Article, by Peter Bargh, Updated March 2014.
Photo by David Clapp - www.davidclapp.co.uk
1. Have a look at a clump of daffodils and single out the most interesting heads that can be photographed without too much clutter.
2. In situations where there's no way you could shoot the daffodil without a distracting background, place a piece of card behind the head to remove all the clutter. If you do have a clutter-free dark background in your garden, such as a conifer, you may need to underexpose by one stop using the camera's exposure compensation feature to ensure detail is picked up in the flower's petals. You could also use manual mode if your camera has that option.
3. Try shooting upwards so you can position the head with blue sky behind it for dramatic contrast. Using a polariser will deepen the blue.
4. Don't just shoot the whole head, go really close and offset the stamen, placing it in on the left or right third intersection of the photo for a more pleasing balance. Your camera's macro function will help you get closer to the flowerhead or fit a macro lens if your camera uses interchangeable lenses.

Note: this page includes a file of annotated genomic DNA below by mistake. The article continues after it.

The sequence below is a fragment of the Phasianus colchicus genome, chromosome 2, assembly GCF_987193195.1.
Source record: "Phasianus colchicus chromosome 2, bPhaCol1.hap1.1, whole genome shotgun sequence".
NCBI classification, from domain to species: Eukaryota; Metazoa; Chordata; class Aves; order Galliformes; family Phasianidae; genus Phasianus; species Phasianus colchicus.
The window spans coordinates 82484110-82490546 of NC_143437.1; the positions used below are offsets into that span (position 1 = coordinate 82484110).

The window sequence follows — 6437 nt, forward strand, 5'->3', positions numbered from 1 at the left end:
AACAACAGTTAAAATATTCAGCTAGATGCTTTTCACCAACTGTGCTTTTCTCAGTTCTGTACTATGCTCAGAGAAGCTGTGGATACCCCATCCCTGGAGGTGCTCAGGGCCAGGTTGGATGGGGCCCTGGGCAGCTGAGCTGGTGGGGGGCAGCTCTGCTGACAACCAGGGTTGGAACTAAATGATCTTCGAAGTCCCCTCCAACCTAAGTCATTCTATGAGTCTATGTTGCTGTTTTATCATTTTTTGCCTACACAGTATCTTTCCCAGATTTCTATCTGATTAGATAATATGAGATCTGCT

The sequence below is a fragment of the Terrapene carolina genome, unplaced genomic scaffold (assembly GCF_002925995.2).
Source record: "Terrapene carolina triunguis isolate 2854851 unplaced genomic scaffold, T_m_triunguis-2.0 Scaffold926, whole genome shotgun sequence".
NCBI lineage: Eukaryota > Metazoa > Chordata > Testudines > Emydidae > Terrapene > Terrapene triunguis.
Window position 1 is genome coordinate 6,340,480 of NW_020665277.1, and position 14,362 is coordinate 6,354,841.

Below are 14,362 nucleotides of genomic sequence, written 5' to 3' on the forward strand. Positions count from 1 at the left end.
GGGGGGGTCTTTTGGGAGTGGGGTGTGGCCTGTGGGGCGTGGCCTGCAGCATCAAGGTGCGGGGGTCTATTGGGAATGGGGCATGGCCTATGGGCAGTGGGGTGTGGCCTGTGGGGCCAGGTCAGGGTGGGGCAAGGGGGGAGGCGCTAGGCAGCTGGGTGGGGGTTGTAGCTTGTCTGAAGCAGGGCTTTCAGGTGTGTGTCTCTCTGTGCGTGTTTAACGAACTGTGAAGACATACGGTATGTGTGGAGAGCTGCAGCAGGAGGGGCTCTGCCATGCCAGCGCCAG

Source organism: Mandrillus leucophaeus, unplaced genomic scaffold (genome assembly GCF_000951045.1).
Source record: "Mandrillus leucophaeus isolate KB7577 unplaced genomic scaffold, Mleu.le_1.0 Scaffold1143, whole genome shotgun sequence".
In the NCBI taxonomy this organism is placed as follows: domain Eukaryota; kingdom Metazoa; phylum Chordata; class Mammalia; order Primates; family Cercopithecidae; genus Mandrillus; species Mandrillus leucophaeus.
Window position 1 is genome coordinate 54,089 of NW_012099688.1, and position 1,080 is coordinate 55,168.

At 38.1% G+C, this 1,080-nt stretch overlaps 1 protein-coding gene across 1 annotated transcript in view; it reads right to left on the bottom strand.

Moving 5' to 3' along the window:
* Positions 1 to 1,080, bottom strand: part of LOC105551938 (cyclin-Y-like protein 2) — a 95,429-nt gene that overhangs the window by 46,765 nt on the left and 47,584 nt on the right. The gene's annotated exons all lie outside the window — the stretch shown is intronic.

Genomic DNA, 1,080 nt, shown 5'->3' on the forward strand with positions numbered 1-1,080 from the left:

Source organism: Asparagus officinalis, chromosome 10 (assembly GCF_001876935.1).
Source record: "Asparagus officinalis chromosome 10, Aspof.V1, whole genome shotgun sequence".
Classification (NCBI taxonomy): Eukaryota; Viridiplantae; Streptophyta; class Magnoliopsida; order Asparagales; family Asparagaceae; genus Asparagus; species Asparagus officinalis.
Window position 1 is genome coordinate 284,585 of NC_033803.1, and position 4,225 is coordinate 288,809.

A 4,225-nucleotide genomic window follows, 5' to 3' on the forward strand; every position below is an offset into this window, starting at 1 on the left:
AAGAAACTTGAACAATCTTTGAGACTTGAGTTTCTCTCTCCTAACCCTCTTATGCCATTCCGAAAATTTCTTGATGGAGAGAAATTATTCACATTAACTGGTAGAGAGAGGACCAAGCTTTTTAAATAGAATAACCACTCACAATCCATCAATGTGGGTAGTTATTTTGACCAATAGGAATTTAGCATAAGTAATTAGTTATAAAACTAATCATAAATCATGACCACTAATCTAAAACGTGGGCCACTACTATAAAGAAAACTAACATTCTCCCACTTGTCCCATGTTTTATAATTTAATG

5. If it's sunny consider shading the flower with your hand to reduce the contrast.The overall tone will be more even and longer shadows which can appear on the flower's head will be removed.
6. Spray the petals with water so that droplets appear making the petals look fresh and glowing. It'll also add another level of interest to your shot.
Take a reflector out with you, particularly on dull days, so you can bounce extra light into your shot without having to use your flash. You can make your own reflector from silver foil if you don't own one.
8. Take a cutting and place it on a different background for a more graphic result.
9. Don't throw out old flowers once they wilt. Wait until the head has gone crisp and photograph that against the sun to create backlit effects.
10. Play around with your shots to achieve various creative effects. This can be done in camera via Art Filters or during post production. Effects applied after you've taken your images could include:
For more information on the Olympus OM-D E-M10 visit the Olympus website.